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Playoff Format Assures Early Exit for Top 4 Team

By Greg @GreekGoalie35

As I stated a month ago, the race for the Central would be a three-team sprint that comes down to the last couple of games. The developments between the Blues and Blackhawks last night were further proof that the Preds may have squandered a ticket to the Conference Finals. How’s that you ask?

St. Louis and Chicago DESPISE each other. Plain and simple. They went toe-to-toe in a hard-hitting affair at the raucous “Madhouse on Madison” with the Blues pulling off a narrow 2-1 victory in regulation, surpassing Nashville for the top spot in the Central. The teams meet up again on Thursday, this time at Scottrade Center. Regardless of who misses out on the division title, those two would meet in the first round of the playoffs, ensuring one of the top 4 teams in the West has an early exit from the post-season. The winner (survivor in this case) would be banged up and their scraps be fed to their next opponent to finish off. But has anybody questioned the logic that the 3rd and 4th best teams in the conference will meet in the first round?

The fact of the matter is this…. One of those teams, (Nashville, Chicago, St Louis) won’t be playing hockey by the end of the month. You know who will be? Vancouver, Calgary or LA. Guaranteed. Even though those teams sit at the bottom of the playoff rung, one of them will actually have home-ice in the first round. Sound familiar? It should because the NFL gives automatic playoffs spots (and home field) to inferior teams that win a weak division, leaving better teams playing on the road. Yes, anybody can win the Stanley Cup once we hit April 15th, but if you finish in the top half of the conference, you deserve home ice in that opening round. Conceivably, you’re looking at a team from the Central being in a 3-way tie for the division, starting off their Stanley Cup push on the road because of their shootout victories. Wrap your head around that for a second.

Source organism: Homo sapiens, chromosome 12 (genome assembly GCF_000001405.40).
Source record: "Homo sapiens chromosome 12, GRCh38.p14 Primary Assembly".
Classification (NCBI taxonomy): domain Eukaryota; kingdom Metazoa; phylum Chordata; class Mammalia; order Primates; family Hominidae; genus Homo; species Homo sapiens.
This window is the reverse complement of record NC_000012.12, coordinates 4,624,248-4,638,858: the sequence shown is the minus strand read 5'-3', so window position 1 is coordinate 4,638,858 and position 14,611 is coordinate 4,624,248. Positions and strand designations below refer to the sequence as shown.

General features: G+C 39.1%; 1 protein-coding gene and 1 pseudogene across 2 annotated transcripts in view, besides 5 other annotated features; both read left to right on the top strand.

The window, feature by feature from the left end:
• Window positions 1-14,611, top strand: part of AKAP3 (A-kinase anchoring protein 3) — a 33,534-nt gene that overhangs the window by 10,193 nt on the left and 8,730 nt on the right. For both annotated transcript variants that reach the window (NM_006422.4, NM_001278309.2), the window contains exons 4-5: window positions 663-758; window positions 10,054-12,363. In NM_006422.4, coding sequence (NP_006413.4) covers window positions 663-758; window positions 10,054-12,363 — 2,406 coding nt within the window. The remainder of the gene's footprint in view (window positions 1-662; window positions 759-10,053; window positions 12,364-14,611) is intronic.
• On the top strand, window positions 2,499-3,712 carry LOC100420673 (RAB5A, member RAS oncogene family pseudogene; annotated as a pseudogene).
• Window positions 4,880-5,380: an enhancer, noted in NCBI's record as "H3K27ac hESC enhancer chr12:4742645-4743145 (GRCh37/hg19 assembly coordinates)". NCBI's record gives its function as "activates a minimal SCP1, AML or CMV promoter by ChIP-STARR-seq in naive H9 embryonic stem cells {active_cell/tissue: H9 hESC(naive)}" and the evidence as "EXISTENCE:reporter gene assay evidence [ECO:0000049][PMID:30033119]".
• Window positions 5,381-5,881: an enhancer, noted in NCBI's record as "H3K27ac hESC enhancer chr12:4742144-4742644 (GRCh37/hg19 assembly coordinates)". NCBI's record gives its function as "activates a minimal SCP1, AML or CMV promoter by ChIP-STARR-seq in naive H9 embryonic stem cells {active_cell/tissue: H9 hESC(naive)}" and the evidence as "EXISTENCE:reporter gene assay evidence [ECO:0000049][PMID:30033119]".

Meanwhile, as it stands now, Vancouver and Calgary would play in the first round. The 6th and 7th ranked teams in the conference… one of them is assured of making the second round. The reason behind this is the NHL continues to facilitate divisional teams playing each other to build rivalries. What keeps getting lost (somehow) is that the PLAYOFFS build rivalries, not divisional play. Unquestionably, the two biggest rivalries over the last 20 years was Detroit vs Colorado in the mid-late 90’s, and more recently, Chicago vs LA. Does anybody see geography as a catalyst for the hatred between them?

My solution is simple. Award the division winners the 1 and 2 seeds and everybody else is considered a wild card. The next 6 best teams get in, regardless of division. Under this system, Vancouver would open up on the road against Nashville, and Calgary at St. Louis. Now doesn’t that make more sense based on where the teams actually finish? After the first round, you re-seed to ensure the best remaining teams don’t face each other until the Conference Finals.

The NHL post-season has been unpredictable as ever, seeing numerous bottom tier playoff teams make pushes, and in some cases win Lord Stanley’s hardware. But let’s not completely ignore the regular season and actually reward teams for their performance over a grueling six-month haul leading up to the playoffs. Commissioner Bettman, after you inevitably get booed prior to you handing over the hardware, work on getting the playoff format right please.

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